When I look back to visiting my Mom in the hospital, I remember how excited we both were when she finally left after her final surgery and was well enough to participate in our first Gutsy Walk, just a few weeks after her surgery. We laughed a lot getting ready for the walk and, while at our dinner table, my brother joked and came up with the name “This Bag Ain’t Prada” because my Mom was wearing an ostomy bag at the time and it was definitely NOT like a “Prada” bag!! It was my job to design the logo for our t-shirt because creativity is my thing :) The Gutsy Walk brought a lot of meaning to me and my family and allowed my Mom and I to really bond and focus on our disease in a positive manner as we would be fundraising and bringing awareness to our friends, family, and my classmates.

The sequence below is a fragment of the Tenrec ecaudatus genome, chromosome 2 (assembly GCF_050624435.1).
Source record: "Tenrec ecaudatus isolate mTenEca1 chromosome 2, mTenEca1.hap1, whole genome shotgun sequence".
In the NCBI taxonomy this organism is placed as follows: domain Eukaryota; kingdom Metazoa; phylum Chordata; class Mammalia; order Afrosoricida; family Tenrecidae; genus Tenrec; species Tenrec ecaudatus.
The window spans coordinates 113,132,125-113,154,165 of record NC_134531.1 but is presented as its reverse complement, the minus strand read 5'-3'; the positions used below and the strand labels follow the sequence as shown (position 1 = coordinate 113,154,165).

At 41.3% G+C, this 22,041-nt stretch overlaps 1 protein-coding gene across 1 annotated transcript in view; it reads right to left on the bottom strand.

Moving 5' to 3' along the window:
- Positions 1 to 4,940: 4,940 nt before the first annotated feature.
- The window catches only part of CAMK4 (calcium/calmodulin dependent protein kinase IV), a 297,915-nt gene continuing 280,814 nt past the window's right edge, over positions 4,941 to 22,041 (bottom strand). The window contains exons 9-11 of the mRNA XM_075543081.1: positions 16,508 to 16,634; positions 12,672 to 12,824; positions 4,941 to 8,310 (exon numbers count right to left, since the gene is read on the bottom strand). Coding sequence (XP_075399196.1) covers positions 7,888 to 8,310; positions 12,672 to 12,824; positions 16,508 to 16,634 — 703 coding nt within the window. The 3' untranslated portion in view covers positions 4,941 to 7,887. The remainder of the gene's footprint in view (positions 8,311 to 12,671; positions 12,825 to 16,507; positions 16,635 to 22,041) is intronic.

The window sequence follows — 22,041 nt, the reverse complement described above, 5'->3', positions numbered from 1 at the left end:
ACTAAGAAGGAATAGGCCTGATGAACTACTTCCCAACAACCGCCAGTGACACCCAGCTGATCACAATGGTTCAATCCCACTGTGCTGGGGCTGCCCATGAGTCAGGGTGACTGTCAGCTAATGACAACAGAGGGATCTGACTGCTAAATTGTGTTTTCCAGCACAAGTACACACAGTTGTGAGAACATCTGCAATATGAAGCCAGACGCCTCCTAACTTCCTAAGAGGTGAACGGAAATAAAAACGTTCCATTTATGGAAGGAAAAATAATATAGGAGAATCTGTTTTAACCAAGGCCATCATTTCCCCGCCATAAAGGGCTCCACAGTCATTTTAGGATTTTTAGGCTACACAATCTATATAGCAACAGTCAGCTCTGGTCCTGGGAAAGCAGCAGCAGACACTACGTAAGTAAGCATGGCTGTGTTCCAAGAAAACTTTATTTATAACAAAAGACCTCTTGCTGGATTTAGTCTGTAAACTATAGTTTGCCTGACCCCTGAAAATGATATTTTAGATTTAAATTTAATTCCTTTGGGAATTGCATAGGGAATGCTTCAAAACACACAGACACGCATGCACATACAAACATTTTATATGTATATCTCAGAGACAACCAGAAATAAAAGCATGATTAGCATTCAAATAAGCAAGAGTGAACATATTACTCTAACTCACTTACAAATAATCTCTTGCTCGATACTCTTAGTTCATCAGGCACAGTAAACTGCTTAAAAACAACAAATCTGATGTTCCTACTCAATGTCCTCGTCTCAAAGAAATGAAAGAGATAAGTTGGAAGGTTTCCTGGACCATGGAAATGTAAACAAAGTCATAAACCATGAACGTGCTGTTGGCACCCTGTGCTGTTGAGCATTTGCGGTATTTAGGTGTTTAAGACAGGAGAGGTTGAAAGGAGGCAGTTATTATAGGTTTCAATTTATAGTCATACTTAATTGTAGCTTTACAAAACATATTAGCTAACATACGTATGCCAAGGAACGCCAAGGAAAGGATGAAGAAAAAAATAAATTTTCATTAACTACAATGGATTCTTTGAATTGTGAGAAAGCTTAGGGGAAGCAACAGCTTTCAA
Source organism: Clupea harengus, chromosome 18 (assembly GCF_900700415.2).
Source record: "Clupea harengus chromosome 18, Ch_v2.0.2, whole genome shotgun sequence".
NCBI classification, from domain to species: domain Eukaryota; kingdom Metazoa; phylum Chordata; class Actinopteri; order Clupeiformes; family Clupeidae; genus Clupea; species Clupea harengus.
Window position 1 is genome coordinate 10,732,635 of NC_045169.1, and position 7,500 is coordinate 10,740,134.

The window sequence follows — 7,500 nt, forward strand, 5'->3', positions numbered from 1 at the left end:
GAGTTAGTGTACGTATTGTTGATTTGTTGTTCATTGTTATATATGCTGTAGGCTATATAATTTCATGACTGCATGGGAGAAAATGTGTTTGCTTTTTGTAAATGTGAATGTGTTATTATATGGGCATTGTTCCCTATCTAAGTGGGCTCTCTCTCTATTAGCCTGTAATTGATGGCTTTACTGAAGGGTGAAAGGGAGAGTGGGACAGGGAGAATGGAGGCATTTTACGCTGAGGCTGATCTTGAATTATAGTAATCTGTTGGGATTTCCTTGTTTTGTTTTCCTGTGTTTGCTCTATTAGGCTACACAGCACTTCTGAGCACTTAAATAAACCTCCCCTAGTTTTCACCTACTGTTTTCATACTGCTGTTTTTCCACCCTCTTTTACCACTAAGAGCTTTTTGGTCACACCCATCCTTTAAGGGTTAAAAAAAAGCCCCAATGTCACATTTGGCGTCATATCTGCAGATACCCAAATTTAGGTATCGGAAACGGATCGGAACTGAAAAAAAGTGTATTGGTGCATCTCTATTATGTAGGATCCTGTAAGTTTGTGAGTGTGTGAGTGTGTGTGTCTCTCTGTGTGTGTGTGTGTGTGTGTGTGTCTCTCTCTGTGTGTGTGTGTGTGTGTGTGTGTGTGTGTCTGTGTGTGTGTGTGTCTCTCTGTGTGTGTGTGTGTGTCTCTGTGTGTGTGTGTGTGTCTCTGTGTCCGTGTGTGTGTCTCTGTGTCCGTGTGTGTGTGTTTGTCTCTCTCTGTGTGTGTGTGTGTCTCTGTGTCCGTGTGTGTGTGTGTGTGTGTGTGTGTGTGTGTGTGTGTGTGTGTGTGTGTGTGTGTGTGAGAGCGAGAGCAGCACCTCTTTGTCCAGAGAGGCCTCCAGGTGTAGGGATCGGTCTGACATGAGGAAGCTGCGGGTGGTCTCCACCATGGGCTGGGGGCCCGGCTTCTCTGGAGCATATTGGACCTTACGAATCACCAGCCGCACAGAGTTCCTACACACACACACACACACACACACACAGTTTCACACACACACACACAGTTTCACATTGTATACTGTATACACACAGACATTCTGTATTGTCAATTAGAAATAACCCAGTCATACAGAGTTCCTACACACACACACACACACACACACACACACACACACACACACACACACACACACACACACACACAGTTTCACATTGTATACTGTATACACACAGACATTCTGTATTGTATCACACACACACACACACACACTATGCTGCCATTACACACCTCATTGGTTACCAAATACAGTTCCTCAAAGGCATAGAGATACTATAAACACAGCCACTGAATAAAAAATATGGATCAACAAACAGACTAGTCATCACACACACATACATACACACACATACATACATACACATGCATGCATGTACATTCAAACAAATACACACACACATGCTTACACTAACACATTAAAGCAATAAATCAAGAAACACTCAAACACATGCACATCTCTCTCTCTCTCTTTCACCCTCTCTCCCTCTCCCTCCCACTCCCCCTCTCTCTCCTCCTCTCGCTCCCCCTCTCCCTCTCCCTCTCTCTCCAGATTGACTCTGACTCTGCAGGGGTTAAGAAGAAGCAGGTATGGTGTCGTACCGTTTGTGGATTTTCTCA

A couple of years ago I felt I was ready to talk openly about my disease. After all, how can I help other people my age understand what it’s like to be me – and especially be a support for other people my age who actually have the same disease as me? So what I thought was I would invite some of my friends to walk with me at the Gutsy Walk and this tradition has continued every year. I love my friends so much! A few years ago, I was named Honorary Chair of Toronto's Gutsy Walk and I spoke in front of all the participants while my friends and family cheered me on.
I am a big supporter of the Gutsy Walk because, not only does it represent a very important part of my life, I know the money we raise for Crohn’s and Ulcerative Colitis will help many people of all ages get help for the pain and suffering they are going through. I believe we are one day going to find a cure and that will be the biggest celebration of all!
Thanks for supporting me. Sloane